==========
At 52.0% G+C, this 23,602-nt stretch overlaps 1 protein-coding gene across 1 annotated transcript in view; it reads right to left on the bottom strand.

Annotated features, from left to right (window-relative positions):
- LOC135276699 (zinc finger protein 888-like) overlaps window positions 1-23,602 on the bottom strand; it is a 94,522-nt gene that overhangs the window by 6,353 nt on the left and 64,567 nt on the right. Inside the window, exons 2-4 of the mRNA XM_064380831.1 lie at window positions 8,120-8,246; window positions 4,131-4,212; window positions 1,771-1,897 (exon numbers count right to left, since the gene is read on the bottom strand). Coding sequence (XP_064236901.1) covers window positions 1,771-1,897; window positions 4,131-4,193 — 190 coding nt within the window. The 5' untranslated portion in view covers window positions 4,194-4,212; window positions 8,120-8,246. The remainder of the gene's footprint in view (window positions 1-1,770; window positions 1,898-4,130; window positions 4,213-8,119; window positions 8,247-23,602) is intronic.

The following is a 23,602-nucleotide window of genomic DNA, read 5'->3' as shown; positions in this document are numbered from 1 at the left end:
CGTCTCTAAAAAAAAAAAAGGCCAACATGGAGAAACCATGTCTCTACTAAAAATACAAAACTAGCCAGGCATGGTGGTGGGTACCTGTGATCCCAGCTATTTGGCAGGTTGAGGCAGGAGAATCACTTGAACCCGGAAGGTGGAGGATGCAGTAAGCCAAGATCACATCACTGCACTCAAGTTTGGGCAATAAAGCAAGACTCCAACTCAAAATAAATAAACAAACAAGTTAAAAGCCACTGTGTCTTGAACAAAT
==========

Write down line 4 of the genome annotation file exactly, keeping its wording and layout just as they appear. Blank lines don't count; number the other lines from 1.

The following is a 23,602-nucleotide window of genomic DNA, read 5'->3' as shown; positions in this document are numbered from 1 at the left end: